So, if you’re getting ready for work, or getting ready to help your kids with their homework, or like me, you’re getting ready to take your child to her 16th basketball game, be ready. Be ready to bring Jesus to the co-worker, the child before you, and the basketball game.

Did Jesus knock on your door this week? If so, how did you respond? If you weren’t prepared and ready, how did that make you feel? What could you do differently tomorrow at work, at the game, with your children or with the person sitting next to you that will change the outcomes?


[Friday, May 5]

Read Luke 13:1-35

In verse 6, Jesus tells the parable of the fig tree growing in his vineyard that stopped bearing fruit. At the time, he was referring to the religious system of that day. Could there be areas of our lives that are no longer bearing fruit? I have a hibiscus tree, and I’m growing it in honor of my mother. She is the one I would call for advice if I had a plant that wouldn’t bloom. I swear, she could resurrect a plant from the dead if I’d accidentally cut its life short. While she’s helping in the gardens of heaven these days, I watch my hibiscus tree daily, and I’m learning the signs. I can tell if it’s starting to show a slight droop, has a discolored leaf, or if the past bloom needs to be plucked off.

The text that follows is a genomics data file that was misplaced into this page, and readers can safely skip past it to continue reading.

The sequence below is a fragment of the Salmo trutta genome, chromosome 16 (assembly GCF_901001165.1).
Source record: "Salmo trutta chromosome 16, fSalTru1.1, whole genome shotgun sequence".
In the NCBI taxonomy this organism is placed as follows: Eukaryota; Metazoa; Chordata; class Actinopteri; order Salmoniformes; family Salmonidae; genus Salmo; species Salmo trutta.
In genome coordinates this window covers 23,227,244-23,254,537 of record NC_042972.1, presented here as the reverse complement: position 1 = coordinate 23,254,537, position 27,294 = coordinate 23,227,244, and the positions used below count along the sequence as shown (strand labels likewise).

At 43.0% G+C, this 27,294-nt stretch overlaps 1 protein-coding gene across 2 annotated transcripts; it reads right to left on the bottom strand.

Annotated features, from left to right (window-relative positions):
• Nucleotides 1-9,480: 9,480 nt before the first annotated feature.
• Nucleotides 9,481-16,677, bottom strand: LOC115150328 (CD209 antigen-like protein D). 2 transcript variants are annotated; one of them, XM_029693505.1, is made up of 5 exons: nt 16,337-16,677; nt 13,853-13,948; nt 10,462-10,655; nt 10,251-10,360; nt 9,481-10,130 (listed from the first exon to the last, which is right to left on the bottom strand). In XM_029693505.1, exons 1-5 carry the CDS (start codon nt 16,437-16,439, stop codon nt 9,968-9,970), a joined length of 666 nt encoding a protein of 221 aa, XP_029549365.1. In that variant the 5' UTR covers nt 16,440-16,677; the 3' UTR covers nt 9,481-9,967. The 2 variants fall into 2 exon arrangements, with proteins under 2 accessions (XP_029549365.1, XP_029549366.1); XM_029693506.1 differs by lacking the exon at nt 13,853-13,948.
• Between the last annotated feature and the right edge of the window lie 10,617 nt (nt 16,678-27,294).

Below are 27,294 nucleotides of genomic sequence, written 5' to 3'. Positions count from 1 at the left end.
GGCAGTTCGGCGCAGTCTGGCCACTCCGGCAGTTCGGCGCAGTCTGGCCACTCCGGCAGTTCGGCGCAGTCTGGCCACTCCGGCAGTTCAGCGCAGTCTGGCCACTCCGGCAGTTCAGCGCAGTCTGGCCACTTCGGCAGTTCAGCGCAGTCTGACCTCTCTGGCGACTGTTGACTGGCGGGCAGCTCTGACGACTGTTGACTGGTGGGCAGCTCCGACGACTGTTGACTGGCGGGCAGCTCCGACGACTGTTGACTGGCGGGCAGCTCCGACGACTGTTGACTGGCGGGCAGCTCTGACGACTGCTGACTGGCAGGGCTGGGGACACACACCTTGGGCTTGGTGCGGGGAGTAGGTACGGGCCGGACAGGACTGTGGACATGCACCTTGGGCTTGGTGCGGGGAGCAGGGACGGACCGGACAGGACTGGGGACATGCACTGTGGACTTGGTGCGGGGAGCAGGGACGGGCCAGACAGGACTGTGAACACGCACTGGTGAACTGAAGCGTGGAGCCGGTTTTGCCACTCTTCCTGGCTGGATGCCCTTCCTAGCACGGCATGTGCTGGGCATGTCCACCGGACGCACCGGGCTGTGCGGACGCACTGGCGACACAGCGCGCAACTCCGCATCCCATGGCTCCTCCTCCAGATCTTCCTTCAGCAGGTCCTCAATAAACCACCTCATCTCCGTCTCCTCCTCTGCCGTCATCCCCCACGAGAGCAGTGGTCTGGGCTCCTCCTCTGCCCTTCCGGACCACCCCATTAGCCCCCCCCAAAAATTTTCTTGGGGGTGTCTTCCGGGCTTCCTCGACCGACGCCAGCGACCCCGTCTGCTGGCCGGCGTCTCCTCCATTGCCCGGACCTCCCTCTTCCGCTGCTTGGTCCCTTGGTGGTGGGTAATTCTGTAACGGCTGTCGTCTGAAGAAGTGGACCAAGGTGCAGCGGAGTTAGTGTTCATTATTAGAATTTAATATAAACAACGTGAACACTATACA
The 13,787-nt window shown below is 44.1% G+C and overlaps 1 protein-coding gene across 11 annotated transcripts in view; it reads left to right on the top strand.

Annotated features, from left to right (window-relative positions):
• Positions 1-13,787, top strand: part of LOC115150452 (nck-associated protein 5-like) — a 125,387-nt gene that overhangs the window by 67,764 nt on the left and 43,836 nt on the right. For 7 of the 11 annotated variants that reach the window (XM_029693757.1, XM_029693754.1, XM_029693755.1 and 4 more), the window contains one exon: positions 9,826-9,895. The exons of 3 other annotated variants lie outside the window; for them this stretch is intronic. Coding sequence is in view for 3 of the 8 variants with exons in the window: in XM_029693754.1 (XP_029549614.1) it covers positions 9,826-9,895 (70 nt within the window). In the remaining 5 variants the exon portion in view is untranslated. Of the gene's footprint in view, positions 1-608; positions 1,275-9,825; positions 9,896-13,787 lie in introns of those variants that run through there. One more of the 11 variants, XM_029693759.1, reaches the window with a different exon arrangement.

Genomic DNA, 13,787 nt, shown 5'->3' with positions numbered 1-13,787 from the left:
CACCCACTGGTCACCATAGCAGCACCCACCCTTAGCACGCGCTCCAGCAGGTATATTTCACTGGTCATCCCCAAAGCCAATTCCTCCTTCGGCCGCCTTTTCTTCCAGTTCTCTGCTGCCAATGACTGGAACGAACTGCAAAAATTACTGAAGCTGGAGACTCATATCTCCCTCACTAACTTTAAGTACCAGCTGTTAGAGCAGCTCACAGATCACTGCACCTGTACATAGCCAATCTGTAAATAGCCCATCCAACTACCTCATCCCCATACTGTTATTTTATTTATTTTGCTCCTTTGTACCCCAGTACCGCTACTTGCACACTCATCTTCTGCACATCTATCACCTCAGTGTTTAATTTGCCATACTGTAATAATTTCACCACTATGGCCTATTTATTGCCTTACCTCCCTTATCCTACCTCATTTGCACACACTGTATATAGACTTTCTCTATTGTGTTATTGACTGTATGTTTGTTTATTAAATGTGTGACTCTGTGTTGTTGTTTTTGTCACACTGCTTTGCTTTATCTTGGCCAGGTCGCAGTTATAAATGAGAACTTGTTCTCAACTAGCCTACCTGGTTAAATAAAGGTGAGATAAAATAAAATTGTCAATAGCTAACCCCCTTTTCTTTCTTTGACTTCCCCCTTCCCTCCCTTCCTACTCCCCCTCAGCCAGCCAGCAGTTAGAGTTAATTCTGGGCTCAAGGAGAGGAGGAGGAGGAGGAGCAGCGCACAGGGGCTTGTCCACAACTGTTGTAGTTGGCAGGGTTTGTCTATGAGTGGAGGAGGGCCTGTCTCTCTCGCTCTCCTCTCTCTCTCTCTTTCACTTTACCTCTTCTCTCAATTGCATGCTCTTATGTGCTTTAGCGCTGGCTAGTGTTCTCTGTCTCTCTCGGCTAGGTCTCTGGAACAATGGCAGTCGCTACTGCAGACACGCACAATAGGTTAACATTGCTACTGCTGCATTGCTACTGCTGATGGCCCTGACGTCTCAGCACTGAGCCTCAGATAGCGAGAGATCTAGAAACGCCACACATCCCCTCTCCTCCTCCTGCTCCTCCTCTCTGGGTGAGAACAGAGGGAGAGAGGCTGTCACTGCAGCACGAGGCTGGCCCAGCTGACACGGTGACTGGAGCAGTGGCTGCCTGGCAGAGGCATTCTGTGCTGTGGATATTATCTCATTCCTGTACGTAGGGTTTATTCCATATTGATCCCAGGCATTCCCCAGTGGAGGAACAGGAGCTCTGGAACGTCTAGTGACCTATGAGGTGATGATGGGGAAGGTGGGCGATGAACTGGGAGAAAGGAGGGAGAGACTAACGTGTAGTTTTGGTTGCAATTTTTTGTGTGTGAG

Time for some self-reflection: Are there any areas in your life that were once fruitful but now dry. Did something once bloom, which is now time to remove? Does Jesus want to make room for new growth in my life and yours?


[Saturday, May 6]

Read Luke 14:1-35